Ledger's Joker is not goofy...he is fucking insane.  His "jokes" are twisted and sadistic, his motivations are far deeper than simple amusement, and he is utterly frightening, one thing that I think was deeply lacking from Nicholson's portrayal.  He has a few moments of levity (the "magic trick" he does early on brought out some nervous laughter, though it made a lot more people squirm), but for the most part, the only one that finds his antics funny is himself.  He also does a great laugh that seems to be a more sinister version of Mark Hamill's voice acting.

The only problem with Ledger's portrayal is that it overshadows some other performances that are worthy of note.  While Christian Bale does a good job, as do the other returning actors from the first movie (plus Maggie Gyllenhaal), but really, Aaron Eckhart's Harvey Dent is also worthy of special praise.  I won't go into it too much, since it will go a bit too close to spoiler territory, but he does an admirable job with Dent's descent into Two-Face and brings across the change from one to the other.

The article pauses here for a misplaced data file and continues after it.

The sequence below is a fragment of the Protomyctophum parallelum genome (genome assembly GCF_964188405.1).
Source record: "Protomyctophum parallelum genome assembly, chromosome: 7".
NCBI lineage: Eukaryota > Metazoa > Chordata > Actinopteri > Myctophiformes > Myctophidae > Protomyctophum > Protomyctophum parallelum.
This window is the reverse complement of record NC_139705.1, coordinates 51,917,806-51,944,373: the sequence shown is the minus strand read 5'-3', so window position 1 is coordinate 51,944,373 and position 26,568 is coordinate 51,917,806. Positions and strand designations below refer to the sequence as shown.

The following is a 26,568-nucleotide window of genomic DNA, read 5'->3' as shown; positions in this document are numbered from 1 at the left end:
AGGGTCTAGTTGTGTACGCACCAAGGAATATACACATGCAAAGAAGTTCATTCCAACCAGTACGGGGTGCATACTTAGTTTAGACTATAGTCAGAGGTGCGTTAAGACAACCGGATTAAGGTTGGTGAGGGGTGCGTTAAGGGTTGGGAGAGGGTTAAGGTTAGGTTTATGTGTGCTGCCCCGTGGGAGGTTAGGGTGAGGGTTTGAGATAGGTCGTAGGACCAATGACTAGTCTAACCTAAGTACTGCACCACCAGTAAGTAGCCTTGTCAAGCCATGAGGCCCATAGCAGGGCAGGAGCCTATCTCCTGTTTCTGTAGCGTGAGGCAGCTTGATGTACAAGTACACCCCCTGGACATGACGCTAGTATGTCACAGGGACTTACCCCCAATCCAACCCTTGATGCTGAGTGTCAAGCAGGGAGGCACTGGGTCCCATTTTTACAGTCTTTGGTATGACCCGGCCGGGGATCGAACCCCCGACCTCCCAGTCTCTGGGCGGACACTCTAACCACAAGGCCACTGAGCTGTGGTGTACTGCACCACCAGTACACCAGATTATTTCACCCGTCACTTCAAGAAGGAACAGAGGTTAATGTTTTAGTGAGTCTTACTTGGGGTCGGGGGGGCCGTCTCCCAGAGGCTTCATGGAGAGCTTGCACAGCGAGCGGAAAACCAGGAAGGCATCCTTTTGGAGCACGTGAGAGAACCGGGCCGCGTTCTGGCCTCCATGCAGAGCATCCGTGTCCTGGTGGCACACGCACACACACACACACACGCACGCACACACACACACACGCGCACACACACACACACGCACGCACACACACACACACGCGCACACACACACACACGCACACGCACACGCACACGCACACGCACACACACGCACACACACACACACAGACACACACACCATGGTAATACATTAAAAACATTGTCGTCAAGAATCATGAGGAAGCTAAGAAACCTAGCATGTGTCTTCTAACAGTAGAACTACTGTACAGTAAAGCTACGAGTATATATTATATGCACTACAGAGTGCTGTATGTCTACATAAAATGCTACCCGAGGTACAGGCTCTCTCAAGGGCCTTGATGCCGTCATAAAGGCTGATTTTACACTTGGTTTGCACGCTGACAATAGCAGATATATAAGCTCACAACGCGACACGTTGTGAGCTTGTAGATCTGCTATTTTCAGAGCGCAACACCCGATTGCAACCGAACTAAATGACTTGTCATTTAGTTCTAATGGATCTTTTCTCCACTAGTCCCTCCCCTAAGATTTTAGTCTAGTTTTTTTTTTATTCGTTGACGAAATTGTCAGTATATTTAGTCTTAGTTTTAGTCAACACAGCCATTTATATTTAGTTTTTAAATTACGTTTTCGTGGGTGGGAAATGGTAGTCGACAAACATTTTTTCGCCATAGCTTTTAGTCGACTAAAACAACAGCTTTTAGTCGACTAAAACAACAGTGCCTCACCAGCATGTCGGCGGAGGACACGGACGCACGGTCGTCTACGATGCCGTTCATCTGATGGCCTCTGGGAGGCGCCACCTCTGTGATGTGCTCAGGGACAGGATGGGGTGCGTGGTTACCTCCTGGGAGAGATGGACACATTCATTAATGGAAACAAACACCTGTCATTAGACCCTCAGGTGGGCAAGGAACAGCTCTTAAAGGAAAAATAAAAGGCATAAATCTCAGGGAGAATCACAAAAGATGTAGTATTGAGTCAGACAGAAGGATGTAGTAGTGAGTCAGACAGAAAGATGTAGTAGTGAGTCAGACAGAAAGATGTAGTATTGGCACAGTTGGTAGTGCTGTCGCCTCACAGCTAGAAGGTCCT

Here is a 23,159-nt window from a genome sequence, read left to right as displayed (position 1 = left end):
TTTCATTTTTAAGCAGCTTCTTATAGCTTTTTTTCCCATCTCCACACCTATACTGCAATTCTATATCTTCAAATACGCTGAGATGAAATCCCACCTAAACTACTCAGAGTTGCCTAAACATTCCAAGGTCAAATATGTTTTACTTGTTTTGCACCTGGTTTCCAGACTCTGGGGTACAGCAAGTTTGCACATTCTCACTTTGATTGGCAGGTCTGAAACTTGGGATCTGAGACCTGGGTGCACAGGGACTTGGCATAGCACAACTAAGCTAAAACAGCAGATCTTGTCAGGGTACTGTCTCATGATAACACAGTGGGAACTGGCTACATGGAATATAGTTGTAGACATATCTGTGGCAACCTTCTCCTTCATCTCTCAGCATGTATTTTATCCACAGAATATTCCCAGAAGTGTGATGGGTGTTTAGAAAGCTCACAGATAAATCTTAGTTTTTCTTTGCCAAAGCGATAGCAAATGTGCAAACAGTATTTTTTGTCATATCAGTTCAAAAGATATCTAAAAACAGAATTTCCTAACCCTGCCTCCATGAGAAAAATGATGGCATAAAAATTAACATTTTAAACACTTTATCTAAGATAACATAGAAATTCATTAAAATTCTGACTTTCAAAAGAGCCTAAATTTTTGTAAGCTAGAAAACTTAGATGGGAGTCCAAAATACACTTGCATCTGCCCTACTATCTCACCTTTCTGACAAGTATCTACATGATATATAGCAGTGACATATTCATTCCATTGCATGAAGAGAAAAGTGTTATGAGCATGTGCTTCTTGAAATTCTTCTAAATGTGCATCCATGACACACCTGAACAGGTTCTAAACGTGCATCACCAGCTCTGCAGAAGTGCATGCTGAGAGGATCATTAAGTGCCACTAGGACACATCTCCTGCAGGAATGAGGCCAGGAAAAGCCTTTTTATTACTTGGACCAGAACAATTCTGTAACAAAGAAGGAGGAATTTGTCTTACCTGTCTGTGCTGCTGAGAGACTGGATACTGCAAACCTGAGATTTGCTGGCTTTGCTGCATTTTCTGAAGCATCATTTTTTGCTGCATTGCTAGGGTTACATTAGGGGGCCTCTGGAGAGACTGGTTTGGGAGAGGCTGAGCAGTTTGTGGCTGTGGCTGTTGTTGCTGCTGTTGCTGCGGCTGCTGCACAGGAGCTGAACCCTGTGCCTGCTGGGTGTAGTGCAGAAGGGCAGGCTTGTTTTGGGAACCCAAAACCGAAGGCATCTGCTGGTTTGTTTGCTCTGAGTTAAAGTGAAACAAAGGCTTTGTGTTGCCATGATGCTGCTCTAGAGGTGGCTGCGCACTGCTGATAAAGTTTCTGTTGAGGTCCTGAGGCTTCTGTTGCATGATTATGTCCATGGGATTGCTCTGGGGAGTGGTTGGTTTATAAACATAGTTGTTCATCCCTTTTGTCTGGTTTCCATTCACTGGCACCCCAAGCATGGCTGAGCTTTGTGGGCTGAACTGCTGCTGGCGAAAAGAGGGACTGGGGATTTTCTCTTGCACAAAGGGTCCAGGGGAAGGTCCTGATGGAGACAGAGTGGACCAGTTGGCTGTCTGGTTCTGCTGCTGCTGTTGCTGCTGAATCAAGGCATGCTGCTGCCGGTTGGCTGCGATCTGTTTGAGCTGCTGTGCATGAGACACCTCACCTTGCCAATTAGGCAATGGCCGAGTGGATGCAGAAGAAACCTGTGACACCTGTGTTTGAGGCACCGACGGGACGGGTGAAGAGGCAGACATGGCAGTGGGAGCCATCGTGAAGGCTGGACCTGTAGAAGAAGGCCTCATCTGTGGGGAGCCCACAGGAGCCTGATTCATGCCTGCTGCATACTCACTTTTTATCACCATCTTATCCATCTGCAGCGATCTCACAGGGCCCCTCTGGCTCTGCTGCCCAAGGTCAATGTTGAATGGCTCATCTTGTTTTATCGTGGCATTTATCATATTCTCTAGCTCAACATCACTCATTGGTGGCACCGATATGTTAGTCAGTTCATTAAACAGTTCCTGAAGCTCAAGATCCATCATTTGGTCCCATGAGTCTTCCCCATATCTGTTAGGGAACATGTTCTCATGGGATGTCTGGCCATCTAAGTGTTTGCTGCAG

One note on Bale's "Batman voice" -- I know a lot of people give him crap over this, but I don't think it is as bad as they claim.  I think Michael Keaton did it a bit better, but Bale doesn't do too bad when his lines are kept to short sentences rather than long soliloquies, something that this movie failed on a bit.  Of course, the person who has done this better than all of them is Kevin Conroy -- but then, it perhaps shouldn't be surprising that a trained voice actor manages to convey the difference between Batman and Bruce Wayne (sorry, couldn't find a good example) the best.